Q: The idea alone makes my mind spin. I look forward to seeing your movie and your future acting and directing projects.
A: Thank you. Enjoy the movie.

More Photos from Savannah Film Festival

On Facebook by Savannah Film Festival

Video: Perspective: Vincent D'Onofrio

The actor and director of "Don't Go in the Woods" talks about his career and what impresses him.

Photo: Vincent and Liam Neeson at Savannah Film Festival

On Facebook by Savannah Film Festival (with a 'share' button!)
Vincent D'Onofrio and Liam Neeson during the 2010 Savannah Film Festival.

SCAD District
Coffee talk: Using local resources
November 4, 2010
By Cameron Belk

By Cameron Belk

At the Marshall House Nov. 2, Students and professionals gathered around couches and warmed up with coffee and doughnuts before discussing the importance of utilizing local resources in Savannah. Writer and producer David Roach, Tourism and Film Services Director for the City of Savannah Jay Self and actor and director Vincent D’Onofrio spoke of their professional experiences in the film industry and the advantages of using resources within the community.

Film and Television professor Michael Chaney began the conversation by discussing the student’s advantage of having unlimited access of film equipment and the local organizations supporting student filmmaking.

Savannah Film and Tourism Commission.

Self spoke of the importance of student filming in Savannah and how future students will strengthen the community.

“We want our community to understand the artistic value of filming,” he said. “People like to tell stories about what they know, and SCAD alumni will bring their work back to Savannah in the future.”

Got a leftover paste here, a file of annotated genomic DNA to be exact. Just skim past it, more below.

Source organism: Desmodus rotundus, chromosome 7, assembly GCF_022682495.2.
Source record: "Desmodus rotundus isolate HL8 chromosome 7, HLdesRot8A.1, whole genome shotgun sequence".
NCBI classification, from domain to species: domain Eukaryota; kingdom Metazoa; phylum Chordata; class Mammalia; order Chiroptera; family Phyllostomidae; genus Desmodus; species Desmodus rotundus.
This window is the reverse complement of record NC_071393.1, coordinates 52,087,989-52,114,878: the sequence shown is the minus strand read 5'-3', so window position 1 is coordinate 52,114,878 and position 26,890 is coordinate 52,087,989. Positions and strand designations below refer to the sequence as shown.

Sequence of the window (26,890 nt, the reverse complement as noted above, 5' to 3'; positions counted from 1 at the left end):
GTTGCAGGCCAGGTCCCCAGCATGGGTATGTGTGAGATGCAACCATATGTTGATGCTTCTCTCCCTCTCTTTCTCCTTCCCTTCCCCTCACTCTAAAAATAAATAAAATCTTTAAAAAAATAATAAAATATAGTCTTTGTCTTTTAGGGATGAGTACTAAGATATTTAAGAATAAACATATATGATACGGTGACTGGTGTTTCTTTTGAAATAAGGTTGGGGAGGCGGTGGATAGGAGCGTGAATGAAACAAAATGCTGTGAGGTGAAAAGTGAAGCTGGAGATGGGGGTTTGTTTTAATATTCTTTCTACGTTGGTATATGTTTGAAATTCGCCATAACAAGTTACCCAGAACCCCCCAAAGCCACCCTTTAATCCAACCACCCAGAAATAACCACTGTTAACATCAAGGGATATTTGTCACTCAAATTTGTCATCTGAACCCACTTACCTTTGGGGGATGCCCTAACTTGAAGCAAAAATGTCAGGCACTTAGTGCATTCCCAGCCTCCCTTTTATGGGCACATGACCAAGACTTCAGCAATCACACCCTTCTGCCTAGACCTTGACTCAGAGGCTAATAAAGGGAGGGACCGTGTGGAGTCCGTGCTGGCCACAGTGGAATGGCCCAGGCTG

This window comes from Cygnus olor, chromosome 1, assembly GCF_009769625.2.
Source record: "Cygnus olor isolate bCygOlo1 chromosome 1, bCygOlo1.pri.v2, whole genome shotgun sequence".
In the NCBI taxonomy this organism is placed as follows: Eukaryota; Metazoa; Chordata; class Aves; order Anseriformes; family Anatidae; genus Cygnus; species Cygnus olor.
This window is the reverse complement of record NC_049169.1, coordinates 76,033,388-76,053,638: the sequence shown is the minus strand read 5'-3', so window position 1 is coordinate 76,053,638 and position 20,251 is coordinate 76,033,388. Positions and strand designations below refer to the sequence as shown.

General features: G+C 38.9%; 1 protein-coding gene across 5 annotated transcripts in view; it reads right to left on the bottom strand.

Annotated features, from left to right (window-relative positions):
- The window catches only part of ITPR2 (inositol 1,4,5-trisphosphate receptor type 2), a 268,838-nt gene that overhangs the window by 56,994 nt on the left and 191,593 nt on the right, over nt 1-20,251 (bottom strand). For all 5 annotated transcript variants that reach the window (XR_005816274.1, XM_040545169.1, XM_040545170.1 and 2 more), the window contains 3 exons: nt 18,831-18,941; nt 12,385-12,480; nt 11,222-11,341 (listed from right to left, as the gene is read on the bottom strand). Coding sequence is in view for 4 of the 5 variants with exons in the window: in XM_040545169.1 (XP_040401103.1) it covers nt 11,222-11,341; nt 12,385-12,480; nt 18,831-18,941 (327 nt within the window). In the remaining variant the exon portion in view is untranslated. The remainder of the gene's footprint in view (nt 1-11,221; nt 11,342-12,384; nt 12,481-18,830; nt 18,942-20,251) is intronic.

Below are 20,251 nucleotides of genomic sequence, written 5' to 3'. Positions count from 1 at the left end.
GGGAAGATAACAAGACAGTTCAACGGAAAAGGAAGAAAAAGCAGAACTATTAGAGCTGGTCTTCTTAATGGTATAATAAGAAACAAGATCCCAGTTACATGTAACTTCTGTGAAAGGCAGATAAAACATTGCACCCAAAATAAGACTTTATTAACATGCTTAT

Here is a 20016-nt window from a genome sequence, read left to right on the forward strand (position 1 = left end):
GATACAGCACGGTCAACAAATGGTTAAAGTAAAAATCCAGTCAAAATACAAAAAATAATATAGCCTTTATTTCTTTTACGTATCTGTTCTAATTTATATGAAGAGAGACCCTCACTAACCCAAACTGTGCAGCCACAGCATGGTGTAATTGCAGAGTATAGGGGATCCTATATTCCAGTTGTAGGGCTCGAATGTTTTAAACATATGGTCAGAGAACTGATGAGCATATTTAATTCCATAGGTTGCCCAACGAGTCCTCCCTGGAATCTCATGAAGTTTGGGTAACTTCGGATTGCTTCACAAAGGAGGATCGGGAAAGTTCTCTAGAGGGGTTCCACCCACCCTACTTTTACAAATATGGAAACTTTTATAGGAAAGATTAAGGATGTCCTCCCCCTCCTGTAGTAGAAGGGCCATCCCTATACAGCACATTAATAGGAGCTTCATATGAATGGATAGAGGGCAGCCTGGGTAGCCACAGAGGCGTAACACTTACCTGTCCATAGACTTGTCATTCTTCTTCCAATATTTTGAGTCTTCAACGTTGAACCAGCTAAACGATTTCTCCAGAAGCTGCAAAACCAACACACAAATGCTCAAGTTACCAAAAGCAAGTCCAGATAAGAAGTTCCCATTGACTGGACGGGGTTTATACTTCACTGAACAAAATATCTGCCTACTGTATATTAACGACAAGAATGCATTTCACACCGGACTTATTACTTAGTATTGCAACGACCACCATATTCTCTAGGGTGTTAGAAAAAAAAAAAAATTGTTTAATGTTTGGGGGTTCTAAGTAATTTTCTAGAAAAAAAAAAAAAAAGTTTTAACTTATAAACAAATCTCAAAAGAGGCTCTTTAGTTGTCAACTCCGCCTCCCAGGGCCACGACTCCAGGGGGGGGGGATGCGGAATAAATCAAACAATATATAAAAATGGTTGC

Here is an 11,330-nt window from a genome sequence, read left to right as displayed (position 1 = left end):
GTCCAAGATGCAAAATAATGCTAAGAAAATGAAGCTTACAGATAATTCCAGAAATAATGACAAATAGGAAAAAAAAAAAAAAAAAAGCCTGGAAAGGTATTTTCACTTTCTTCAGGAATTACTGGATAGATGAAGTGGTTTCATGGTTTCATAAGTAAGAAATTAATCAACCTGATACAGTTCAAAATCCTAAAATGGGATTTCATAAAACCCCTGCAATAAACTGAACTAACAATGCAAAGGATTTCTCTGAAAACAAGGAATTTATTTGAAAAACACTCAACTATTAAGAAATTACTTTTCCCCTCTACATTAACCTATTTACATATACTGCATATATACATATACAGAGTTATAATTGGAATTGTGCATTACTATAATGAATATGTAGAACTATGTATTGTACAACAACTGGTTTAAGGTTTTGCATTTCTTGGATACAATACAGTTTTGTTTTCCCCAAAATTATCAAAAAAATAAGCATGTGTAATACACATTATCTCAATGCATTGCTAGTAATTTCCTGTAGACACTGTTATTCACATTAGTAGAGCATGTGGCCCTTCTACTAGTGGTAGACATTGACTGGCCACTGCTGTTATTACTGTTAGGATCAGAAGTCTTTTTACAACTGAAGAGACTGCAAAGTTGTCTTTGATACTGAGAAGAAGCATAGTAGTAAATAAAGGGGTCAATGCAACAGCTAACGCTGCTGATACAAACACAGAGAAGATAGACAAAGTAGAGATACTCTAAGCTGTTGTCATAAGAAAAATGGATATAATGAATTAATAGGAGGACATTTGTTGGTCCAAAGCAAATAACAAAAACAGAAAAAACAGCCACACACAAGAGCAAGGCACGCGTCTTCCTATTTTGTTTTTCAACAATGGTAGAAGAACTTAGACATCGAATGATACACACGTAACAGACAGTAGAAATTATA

To protect against liabilities when filming, Self said it is important students and professionals have a permit (free of cost) to access public and private property. He encouraged students to contact the Film Office with any questions concerning filming.

He added for an example, “The city doesn’t offer electricity, but we have availability throughout the town, and it can be turned on at your convenience if requested on your permit.”

He also urged students to be safe. “If you have a fire, have a fire marshall and an extinguisher.”

Locals in the community.

The panelist agreed that people enjoy new experiences and when asked a favor involving the film industry, will often participate if they are credited in some way. If lumber, food or clothing is needed during filming, ask someone for it, but first figure out how both parties can benefit from the favor.

For “Beneath Hill 60,” David Roach needed a “no man’s land,” a war zone roughed up and filled with trenches. He found the perfect farmland, went to the farmer and asked if he could borrow the land for a few months. After he told the farmer what he planned to do with his land, the farmer agreed to let him borrow it only if he was able to rough it up himself.

Roach gave the man a small part in the film and allowed his family to visit the set at their leisure, and in turn used the land for free.